Infoscience

Journal article

Methyl tertiary hexyl ether and methyl tertiary octyl ether as gasoline oxygenates : Assessing risks from atmospheric dispersion and deposition

Methyl tertiary hexyl ether (MtHxE) and methyl tertiary octyl ether (MtOcE) are currently being developed as replacement oxygenates for methyl tertiary butyl ether (MtBE) in gasoline. As was the case with MtBE, the introduction of these ethers into fuel supplies guarantees their introduction into the environment as well. In this study, a screening-level risk assessment was performed by comparing predicted environmental concentrations (PEC) of these ethers to concentrations that might cause adverse effects to humans or ecosystems. A simple box model that has successfully estimated urban air concentrations of MtBE was adapted to predict atmospheric concentrations of MtHxE and MtOcE. Expected atmospheric concentrations of these ethers were also estimated using the European Union System for the Evaluation of Substances (EUSES) multimedia fate model, which simultaneously calculates PECs in the various environmental compartments of air, water, soil, and sediment. Because little or no data are available on the physicochemical, environmental, and toxicological properties of MtHxE and MtOcE, estimation methods were used in conjunction with EUSES to predict both the PECs and the concentrations at which these ethers might pose a threat. The results suggest that these ethers would contaminate the air of a moderately sized U.S. city (Boston, MA) at levels similar to those found previously for MtBE. The risk assessment module in EUSES predicted risk characterization ratios of 10-3 and 10-2 for MtHxE and MtOcE, respectively, in Boston, and 10-2 and 10-1 in very large urban centers, suggesting that these ethers pose only a minimal threat to ecosystems at the anticipated environmental concentrations. The assessment also indicates that these compounds are possible human carcinogens and that they may be present in urban air at concentrations that pose an unacceptable cancer risk. Therefore, testing of the toxicological properties of these compounds is recommended before they replace MtBE in gasoline.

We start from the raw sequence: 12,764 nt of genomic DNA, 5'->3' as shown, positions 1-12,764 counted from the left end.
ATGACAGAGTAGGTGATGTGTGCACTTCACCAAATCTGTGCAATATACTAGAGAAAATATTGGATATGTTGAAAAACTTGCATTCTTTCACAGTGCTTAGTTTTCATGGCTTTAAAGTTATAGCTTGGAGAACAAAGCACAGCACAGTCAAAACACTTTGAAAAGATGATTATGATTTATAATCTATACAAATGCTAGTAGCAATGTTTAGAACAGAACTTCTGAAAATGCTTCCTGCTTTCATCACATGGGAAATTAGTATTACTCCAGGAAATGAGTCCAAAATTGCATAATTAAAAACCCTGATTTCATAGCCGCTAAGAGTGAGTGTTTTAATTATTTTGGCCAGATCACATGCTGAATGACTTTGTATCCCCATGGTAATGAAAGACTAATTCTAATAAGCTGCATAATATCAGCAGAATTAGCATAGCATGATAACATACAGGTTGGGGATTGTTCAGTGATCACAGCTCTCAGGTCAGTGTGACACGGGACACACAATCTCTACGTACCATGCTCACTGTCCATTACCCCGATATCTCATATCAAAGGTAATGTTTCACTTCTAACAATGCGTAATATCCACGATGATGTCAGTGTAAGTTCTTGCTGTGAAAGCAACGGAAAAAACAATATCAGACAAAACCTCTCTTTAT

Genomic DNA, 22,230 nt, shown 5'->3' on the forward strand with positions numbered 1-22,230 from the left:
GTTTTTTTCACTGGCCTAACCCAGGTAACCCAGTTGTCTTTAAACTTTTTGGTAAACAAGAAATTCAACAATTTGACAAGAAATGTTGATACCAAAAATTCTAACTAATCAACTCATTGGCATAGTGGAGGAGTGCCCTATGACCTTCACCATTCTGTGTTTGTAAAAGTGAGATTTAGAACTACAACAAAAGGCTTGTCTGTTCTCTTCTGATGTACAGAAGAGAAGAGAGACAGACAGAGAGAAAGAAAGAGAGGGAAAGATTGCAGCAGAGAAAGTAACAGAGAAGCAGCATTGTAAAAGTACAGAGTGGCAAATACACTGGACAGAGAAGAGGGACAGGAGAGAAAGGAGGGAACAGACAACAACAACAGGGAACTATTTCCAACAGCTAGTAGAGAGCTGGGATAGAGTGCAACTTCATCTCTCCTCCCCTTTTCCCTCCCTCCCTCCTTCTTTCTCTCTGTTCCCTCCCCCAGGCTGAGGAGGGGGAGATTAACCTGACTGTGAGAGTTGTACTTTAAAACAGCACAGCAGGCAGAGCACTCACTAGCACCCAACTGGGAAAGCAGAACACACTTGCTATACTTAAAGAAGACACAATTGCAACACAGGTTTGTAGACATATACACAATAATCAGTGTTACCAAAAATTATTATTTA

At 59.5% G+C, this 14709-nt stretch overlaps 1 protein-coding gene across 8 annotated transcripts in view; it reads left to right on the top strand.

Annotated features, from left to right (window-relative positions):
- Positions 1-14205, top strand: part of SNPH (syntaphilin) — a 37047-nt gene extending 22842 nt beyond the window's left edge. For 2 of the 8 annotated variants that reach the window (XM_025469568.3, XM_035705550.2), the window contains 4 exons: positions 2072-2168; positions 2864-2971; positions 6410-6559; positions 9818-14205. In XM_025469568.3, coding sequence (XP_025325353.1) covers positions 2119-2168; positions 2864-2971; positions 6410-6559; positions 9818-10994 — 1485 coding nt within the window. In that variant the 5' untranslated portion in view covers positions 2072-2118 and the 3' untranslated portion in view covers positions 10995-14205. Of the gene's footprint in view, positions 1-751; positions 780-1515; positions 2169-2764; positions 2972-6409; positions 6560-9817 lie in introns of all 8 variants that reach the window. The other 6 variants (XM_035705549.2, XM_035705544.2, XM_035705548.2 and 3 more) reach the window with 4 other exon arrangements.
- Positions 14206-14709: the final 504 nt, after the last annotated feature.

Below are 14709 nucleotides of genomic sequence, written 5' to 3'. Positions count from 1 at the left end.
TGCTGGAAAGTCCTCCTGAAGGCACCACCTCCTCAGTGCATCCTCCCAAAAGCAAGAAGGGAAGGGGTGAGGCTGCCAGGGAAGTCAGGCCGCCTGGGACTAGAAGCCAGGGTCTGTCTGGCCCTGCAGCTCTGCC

Fulltext

Related material